Making its world premiere in the main competition at the San Sebastián Festival on Sept. 19, “Il Boemo,” the story of a forgotten Czech composer who rose to fame in the second half of the 18th century, has taken the award-winning filmmaker Petr Václav more than a decade to complete.
Known as Il Boemo, Josef Mysliveček’s fame was short-lived. He died before reaching the age of 44, after a whirlwind career composing music for Italian courts and theaters.
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But Václav, together with his DPs, Diego Romero and Suarez Llanos, costume designer Andrea Cavalletto, and a slew of top operatic singers, has created an action-packed period piece, celebrating his tumultuous life, operatic drama, and the aesthetic beauty of the era.
Variety spoke with Václav ahead of the film’s outing.
Why isn’t Josef Mysliveček as well known today as some of his contemporaries?
He is certainly not the only composer who has been forgotten. Composers were little more than domestic servants, though some became quite famous in their time. They were under great pressure to write the newest, most fashionable music for old and familiar librettos. The cult of artists only came later, with the arrival of romanticism. Mysliveček was an early example of this freer, more romantic style of life.
Part of the reason he was forgotten is that he died of syphilis, and so he was seen as an immoral person. His friend Leopold Mozart wrote to his son Wolfgang: “I am very sorry for him. You know my heart. But he is the author of his own misfortune, and his miserable and contemptible life. So now he has to be ashamed in front of the entire world.”
How did the project come about?
I was drawn to it because it’s an Icarian drama, a story of an audacious rise and precipitous fall. I was also drawn to the era’s costumes, furniture, and candles. And of course by the music of the 18th century.
Why were you fascinated by Mysliveček’s music and where did you discover it?
I wasn’t fascinated by Myslivecek’s music when I began to research the project. His music was hardly recorded at all, or when it was, it was recorded badly. I was amazed by his life story. When I started thinking about Mysliveček, only three of his operas had been recorded, but they weren’t good recordings. They were so bad I feared that Mysliveček might have been a bad composer. I only discovered his music step by step, going to the archives together with the director of orchestra, Vaclav Luks, who played and explained to me his music at the piano. Mysliveček wrote arias for the greatest castrati, tenors, and sopranos of his time. This means that his music cannot be performed without the best voices of our time. Castrato and coloratura parts remain extremely difficult even for today’s female singers and countertenors. So we had to work with the best musicians to show that his music really is truly exceptional.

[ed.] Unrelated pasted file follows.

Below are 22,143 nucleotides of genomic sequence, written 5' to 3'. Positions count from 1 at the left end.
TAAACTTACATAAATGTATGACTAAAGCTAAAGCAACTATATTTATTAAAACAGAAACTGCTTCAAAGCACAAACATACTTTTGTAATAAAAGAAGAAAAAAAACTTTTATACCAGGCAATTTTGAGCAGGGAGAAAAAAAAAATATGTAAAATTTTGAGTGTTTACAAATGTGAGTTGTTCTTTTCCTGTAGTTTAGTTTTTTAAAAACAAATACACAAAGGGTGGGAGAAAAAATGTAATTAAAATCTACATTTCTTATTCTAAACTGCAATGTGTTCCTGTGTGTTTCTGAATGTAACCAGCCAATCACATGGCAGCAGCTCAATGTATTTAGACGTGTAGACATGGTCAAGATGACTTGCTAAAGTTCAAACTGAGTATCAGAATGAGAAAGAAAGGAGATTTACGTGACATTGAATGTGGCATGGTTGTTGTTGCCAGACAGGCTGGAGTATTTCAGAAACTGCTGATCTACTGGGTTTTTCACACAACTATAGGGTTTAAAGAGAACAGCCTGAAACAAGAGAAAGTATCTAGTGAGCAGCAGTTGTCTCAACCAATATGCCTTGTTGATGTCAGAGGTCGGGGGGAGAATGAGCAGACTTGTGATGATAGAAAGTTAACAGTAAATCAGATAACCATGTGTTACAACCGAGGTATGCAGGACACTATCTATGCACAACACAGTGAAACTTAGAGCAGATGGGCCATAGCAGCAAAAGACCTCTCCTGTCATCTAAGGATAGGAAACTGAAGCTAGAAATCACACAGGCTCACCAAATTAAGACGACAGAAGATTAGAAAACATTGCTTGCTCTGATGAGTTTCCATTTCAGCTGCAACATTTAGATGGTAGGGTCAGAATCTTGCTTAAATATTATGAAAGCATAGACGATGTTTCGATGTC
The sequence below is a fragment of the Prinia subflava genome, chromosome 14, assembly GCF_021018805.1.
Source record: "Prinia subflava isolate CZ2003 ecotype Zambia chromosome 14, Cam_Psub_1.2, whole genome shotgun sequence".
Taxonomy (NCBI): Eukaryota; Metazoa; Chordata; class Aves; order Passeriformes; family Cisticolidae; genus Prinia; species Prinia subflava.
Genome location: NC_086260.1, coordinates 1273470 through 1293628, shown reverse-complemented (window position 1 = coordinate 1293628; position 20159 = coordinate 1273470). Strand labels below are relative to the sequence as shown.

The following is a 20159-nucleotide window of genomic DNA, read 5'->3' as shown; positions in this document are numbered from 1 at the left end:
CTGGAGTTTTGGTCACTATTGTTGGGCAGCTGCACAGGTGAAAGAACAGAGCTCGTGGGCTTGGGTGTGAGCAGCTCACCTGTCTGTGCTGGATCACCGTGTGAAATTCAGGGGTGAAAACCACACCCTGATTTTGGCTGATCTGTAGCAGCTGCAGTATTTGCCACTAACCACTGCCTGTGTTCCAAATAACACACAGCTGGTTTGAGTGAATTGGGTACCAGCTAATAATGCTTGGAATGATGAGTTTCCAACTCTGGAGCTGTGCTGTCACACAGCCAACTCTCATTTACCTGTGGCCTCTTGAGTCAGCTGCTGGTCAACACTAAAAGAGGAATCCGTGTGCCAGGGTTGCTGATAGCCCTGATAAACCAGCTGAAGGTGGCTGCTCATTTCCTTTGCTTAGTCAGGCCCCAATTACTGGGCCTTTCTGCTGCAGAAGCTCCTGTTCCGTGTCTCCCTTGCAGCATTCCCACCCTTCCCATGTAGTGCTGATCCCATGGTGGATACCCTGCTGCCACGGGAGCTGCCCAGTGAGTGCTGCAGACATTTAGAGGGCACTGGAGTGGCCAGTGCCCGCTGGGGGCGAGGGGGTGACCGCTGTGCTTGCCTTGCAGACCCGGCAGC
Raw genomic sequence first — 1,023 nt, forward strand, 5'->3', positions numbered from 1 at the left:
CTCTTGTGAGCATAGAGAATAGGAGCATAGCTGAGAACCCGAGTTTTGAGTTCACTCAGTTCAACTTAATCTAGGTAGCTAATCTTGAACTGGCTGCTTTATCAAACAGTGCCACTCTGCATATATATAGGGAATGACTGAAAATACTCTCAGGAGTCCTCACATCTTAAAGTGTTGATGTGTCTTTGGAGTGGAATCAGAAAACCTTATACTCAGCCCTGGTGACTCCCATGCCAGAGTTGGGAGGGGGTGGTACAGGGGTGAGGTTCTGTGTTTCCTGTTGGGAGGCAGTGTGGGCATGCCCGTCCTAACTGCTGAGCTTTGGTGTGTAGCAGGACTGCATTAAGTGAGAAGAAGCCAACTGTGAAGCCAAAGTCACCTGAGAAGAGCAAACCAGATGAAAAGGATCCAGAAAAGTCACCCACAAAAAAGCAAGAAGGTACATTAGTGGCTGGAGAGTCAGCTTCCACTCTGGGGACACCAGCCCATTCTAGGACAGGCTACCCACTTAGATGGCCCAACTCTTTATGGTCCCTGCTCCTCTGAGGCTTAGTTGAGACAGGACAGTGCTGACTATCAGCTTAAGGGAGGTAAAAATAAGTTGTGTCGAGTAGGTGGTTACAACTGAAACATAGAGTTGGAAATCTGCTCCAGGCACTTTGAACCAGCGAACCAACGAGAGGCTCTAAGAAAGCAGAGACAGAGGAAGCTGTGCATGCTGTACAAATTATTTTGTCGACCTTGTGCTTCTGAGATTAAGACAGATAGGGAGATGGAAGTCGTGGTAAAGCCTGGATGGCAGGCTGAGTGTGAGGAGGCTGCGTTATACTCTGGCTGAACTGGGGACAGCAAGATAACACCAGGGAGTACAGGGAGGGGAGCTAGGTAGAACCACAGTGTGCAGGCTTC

How did you raise such a big budget, by Czech standards, of Euro 5.5 million ($5.5 million)?
It was very difficult. I don’t think that it is the biggest budget Czech film ever, but it certainly looks big for a film from the Czech Republic. However, the film is set in Italy and in the 18th century, and a setting like that requires a large budget. Considering the cost of period dramas, and of the music we recorded live, my budget is actually very small.
How long did you work on this film?
I received a scholarship from the French Academy in Rome in 2010. I took a year-and-a-half to study and research in the archives. Writing the script took another year. While trying to raise money for the film, I wrote and shot three feature-length fiction films and one documentary. Filming was supposed to start in 2019, but money and COVID delayed us again and again.
Tell us about filming real life opera stars? Do they possess a different kind of acting skill than big or small screen actors?
I like to work with all kinds of actors, with non-professionals as well as with experienced big actors. The opera singers in “Il Boemo” played only opera singers on the stage, so they were in roles they knew very well. The only exception was the tenor who played one dialogue scene after his performance. He really enjoyed it. He is very good on screen.
Why is this film relevant for today’s audience?
I think Josef’s story of becoming an artist, of his desire to give a real purpose to his own life, to achieve a kind of artistic freedom, is a story that’s timeless. And then there is the beauty of the costumes and of the sets. Also, it’s always exciting to discover great music of a forgotten composer, someone who deserves to be known.
How much, in your opinion, do the costumes contribute to the film?
The costumes are extremely important, as is the entire visual aspect of the film. I wanted to make a beautiful film, but I also wanted it to be a film free of the conventions of so many period dramas.
What are you most happy about in the finished project?
It’s really exciting to have the chance to premiere the film in Competition in San Sebastián. And to represent the Czech Republic in the Oscar race.
What are you doing next?
I have several projects: I have another period piece in the works. It’s a woman’s story. I have a science fiction film in French or English. I have bigger and smaller budget projects in Italian, French, and English. I’ve got a lot of plans, but for now I want to concentrate on “Il Boemo,” and helping it find an audience worldwide.
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